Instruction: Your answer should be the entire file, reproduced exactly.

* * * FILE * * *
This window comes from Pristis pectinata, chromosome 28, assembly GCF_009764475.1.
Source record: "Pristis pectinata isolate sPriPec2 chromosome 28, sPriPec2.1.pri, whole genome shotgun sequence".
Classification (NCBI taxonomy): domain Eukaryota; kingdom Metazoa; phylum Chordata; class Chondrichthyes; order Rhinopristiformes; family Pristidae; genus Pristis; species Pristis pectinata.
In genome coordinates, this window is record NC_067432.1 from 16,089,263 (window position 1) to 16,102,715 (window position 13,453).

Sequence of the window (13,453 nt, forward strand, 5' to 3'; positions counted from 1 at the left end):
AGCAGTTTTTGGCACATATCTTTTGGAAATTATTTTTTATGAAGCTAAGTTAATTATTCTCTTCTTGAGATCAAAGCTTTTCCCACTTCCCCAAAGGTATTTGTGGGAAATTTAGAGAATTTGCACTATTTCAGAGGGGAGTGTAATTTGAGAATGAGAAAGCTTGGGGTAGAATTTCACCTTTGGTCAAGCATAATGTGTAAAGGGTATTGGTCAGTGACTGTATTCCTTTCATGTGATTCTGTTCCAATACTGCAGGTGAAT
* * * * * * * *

This window comes from Pristis pectinata, chromosome 28, assembly GCF_009764475.1.
Source record: "Pristis pectinata isolate sPriPec2 chromosome 28, sPriPec2.1.pri, whole genome shotgun sequence".
Classification (NCBI taxonomy): domain Eukaryota; kingdom Metazoa; phylum Chordata; class Chondrichthyes; order Rhinopristiformes; family Pristidae; genus Pristis; species Pristis pectinata.
In genome coordinates, this window is record NC_067432.1 from 16,089,263 (window position 1) to 16,102,715 (window position 13,453).

Sequence of the window (13,453 nt, forward strand, 5' to 3'; positions counted from 1 at the left end):
AGCAGTTTTTGGCACATATCTTTTGGAAATTATTTTTTATGAAGCTAAGTTAATTATTCTCTTCTTGAGATCAAAGCTTTTCCCACTTCCCCAAAGGTATTTGTGGGAAATTTAGAGAATTTGCACTATTTCAGAGGGGAGTGTAATTTGAGAATGAGAAAGCTTGGGGTAGAATTTCACCTTTGGTCAAGCATAATGTGTAAAGGGTATTGGTCAGTGACTGTATTCCTTTCATGTGATTCTGTTCCAATACTGCAGGTGAAT